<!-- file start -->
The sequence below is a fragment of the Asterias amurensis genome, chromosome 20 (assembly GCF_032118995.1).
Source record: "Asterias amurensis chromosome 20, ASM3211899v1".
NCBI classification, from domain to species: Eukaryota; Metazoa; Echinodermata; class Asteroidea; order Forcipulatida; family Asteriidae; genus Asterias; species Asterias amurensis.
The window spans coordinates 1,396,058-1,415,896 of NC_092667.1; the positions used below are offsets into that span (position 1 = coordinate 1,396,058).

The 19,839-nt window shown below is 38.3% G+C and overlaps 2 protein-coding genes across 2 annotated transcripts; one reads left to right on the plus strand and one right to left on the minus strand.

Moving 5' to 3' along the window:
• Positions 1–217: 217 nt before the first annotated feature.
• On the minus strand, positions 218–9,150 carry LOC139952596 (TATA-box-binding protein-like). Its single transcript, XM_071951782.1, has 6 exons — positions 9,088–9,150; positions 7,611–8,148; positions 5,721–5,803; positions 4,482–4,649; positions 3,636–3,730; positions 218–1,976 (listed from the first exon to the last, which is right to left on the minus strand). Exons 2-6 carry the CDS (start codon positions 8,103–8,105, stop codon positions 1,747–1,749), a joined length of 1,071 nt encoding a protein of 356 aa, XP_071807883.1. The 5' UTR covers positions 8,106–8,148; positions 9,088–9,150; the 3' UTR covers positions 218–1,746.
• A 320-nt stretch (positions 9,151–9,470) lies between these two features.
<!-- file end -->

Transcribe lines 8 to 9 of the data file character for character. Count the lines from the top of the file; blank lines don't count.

• On the minus strand, positions 218–9,150 carry LOC139952596 (TATA-box-binding protein-like). Its single transcript, XM_071951782.1, has 6 exons — positions 9,088–9,150; positions 7,611–8,148; positions 5,721–5,803; positions 4,482–4,649; positions 3,636–3,730; positions 218–1,976 (listed from the first exon to the last, which is right to left on the minus strand). Exons 2-6 carry the CDS (start codon positions 8,103–8,105, stop codon positions 1,747–1,749), a joined length of 1,071 nt encoding a protein of 356 aa, XP_071807883.1. The 5' UTR covers positions 8,106–8,148; positions 9,088–9,150; the 3' UTR covers positions 218–1,746.
• A 320-nt stretch (positions 9,151–9,470) lies between these two features.